Busa punts a new China-SA partnership for doing business in Africa

Business Unity South Africa (Busa) is calling for a new partnership for economic cooperation between Chinese and South African business in Africa. 
Addressing more than 400 hundred delegates attending the 3rd session of the World Industrial and Commercial Organisations Forum (WICOF) in Beijing yesterday, Busa CEO Jerry Vilakazi said the new partnership should be premised on the strengths and experiences of South African companies in the continent. 
“We need a new partnership between our two economies, one that recognizes the potential and benefits for local beneficiation in South Africa,” he said.
“A partnership that sees investments in infrastructure development in Africa as a vehicle for development and essential foundation for enhanced future trade and economic cooperation.”
WICOF is hosted by the China Federation of Industrial Economics, United Nations Industrial Development Organization (UNIDO) and World Intellectual Property Organization (WIPO) and seeks to promote economic cooperation between countries of the world and China. 
The theme for this year is “Communication, Cooperation and Win-win.”  It is attended by business leaders from all major economies of the world; but SA is the only African participant.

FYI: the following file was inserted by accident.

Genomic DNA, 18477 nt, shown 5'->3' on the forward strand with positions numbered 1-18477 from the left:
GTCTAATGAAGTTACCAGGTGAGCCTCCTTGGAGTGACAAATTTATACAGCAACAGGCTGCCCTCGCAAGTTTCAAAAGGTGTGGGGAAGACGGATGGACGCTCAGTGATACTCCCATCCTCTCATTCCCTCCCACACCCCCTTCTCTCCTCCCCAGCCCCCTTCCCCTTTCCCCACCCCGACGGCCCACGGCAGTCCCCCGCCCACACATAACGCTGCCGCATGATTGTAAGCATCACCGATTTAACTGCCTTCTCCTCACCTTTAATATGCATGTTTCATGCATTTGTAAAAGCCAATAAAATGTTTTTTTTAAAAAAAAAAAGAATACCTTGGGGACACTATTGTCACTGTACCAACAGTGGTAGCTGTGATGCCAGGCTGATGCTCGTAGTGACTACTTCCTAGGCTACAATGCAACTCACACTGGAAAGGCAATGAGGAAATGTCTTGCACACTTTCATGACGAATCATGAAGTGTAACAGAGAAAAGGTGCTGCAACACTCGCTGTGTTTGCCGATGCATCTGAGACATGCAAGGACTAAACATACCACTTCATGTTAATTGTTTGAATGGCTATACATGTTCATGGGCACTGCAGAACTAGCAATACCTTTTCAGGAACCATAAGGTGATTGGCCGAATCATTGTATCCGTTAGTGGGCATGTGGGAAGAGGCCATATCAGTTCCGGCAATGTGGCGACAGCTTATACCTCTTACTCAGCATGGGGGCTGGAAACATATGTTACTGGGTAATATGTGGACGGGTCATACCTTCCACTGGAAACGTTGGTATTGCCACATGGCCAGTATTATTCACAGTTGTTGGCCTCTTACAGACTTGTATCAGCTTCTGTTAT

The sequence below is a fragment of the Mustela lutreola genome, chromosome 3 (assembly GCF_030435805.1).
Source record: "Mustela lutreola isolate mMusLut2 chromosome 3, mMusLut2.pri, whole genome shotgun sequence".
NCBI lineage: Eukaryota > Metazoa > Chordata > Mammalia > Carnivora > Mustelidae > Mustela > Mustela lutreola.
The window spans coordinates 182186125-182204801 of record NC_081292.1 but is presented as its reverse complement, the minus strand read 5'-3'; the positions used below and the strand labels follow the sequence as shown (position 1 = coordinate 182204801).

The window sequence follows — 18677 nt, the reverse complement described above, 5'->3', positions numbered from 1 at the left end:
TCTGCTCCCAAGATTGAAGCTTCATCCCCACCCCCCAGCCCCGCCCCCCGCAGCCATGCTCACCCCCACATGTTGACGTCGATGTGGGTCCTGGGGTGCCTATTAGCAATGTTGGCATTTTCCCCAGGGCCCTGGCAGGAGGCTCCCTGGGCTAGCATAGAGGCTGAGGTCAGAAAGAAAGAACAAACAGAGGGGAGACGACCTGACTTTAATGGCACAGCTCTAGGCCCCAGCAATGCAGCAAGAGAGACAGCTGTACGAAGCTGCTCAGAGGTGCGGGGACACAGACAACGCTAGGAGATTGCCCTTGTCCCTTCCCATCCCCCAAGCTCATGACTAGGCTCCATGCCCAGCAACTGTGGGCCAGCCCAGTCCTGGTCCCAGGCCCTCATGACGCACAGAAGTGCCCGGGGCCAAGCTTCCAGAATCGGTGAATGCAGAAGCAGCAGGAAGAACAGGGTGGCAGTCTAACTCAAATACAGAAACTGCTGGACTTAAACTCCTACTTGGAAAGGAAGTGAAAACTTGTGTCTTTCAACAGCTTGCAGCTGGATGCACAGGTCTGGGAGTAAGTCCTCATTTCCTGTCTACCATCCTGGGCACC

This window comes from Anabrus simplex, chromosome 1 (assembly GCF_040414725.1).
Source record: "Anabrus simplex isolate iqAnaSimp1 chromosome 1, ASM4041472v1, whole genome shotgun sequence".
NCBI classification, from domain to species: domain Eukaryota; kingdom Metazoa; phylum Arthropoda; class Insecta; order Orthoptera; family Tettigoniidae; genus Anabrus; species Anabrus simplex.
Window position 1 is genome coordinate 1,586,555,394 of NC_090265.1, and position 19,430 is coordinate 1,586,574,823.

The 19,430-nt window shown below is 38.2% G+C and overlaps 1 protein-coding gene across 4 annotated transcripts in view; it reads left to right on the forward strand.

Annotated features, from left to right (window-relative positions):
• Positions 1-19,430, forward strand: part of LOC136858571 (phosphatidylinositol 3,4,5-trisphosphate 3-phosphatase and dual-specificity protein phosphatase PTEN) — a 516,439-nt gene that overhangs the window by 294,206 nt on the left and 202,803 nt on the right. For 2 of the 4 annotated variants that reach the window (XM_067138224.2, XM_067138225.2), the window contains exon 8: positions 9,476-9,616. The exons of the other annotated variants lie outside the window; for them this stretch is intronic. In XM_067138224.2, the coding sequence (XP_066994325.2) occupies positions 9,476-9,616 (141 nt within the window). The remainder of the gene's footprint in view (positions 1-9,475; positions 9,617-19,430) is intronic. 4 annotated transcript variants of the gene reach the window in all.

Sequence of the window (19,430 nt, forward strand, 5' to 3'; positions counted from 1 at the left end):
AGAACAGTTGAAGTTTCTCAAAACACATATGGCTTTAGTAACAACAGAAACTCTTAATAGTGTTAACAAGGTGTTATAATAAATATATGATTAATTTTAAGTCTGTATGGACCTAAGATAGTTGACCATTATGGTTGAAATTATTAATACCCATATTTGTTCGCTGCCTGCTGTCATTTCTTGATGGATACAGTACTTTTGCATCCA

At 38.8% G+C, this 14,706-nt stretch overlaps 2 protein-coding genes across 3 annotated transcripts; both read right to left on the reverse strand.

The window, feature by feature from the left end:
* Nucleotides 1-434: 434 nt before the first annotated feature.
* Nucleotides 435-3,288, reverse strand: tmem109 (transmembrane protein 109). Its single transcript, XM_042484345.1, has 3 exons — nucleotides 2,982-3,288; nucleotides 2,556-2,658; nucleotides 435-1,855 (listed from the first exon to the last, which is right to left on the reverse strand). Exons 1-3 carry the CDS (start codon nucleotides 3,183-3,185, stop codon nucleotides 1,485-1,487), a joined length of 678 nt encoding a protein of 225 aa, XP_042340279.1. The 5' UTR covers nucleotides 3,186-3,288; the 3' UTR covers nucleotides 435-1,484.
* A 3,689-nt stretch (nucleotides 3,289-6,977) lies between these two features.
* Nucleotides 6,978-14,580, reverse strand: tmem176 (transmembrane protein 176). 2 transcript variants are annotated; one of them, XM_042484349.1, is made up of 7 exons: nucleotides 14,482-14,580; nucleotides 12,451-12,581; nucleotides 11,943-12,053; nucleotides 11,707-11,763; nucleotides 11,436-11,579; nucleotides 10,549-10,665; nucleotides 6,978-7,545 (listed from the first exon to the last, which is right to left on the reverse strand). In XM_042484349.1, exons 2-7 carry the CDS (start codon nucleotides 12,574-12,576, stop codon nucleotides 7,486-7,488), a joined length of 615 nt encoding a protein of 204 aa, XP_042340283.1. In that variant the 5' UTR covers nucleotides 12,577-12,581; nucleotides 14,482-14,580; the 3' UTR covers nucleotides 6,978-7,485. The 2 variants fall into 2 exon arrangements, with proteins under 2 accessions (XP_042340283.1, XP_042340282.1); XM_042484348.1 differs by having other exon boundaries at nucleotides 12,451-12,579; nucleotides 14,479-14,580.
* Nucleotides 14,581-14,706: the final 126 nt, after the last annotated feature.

Busa, in a statement, notes that China is now the second largest single-country trading partner of Africa after the United States.
“This year two-way trade between Africa and China is expected to reach well over $117 billion, an increase of 60% over the total of $73 billion recorded in 2007 and in excess of the US $100 billion target for 2010 which was set up by the African and Chinese leaders during the Beijing Summit and the 3rd Ministerial Conference of the Forum on China – Africa Cooperation in November 2006,” the Busa statement adds.
“22% of China`s exports to Africa go to South Africa – the next country imports half this figure. While Angola tops the list of African exports to China at 37%, South Africa boasts the second highest exports to China at 14%.  However, African exports to China are dominated by oil and mineral products.  SA is a potential hub for future beneficiation and value-add in the continent.” 
Busa believes the time is opportune for Chinese companies to partner with South African companies through joint ventures and strategic investments in Africa. 
In his address Vilakazi noted that besides the ICBC-Standard Bank deal Chinese investments in South Africa have been very limited while South African investments in China have grown over US$ 800 million. 
During the past two years, the Export/Import Bank of China which has representatives in South Africa has made loans totalling US $ 2.5 billion in Zambia and Angola. 
Welcoming the decision taken by leaders of the Southern African Development Community (SADC), Common Market for Eastern and Southern Africa (COMESA) and the East African Community (EAC) to form a single free trade area that would span from Cape to Cairo, Vilakazi noted that the 26 member countries of the three trade groups had a combined population of 527 million and total gross domestic product of $624 billion (R7 trillion), making a strong case for renewed partnership in trade and investment between China and South Africa.